May 14, 2011 Zubiri to Pamplona

Last night Luke finally arrived at about 20:00 with Gal and Lila. They were unworried about a bed for the night, so it was just as well that Rocky had reserved at the Palo Avellano. They were appreciative and we threw our packs onto the beds and headed for the albergue dining room for a nice pilgrim dinner.

Monique, Roberto and Martin (plus another woman) from behind near Larrasoana.

Woke up at 06:00 after a good night’s sleep and had breakfast with several French folks. Good spirits all around. Discovered I had left my boots at another albergue we’d investigated and was very concerned until I saw them through the window of the other albergue. Waited for the albergue to open and grabbed my boots. Left Zubiri at 08:00ish in light rain.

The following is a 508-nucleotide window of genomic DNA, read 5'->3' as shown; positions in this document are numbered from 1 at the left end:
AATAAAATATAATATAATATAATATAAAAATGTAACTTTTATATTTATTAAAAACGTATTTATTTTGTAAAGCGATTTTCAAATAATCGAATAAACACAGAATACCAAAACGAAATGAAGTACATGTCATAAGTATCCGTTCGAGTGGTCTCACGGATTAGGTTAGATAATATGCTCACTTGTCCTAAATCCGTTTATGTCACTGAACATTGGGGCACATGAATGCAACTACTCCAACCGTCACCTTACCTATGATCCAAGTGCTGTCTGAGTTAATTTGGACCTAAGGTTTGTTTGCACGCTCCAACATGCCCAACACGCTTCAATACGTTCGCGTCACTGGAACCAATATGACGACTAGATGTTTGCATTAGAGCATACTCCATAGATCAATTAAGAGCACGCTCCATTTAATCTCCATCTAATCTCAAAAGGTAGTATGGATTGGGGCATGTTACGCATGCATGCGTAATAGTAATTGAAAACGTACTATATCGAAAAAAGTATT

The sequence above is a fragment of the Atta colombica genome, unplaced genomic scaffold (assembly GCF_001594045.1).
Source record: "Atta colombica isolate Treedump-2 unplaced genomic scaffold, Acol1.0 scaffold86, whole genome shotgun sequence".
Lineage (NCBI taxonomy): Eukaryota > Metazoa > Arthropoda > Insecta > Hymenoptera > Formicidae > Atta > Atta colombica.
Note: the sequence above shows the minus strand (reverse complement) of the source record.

Walked briskly to Larrasoaña, enjoying a brief conversation with Monique of Switzerland. Between Zubiri and Larrasoaña are many good gravel paths through woods. After Larrasoaña the paths have been “improved” into concrete sidewalks which now were very slippery due to rain.

I saw man with blowing parka on road ahead and helped him pin it down as I passed. Francisco was his name and we had a good, long conversation about literature — he loves to read American lit in Italian. His billowing parka is an example of how the apparent advantage of parkas turns into a disadvantage with the least bit of wind.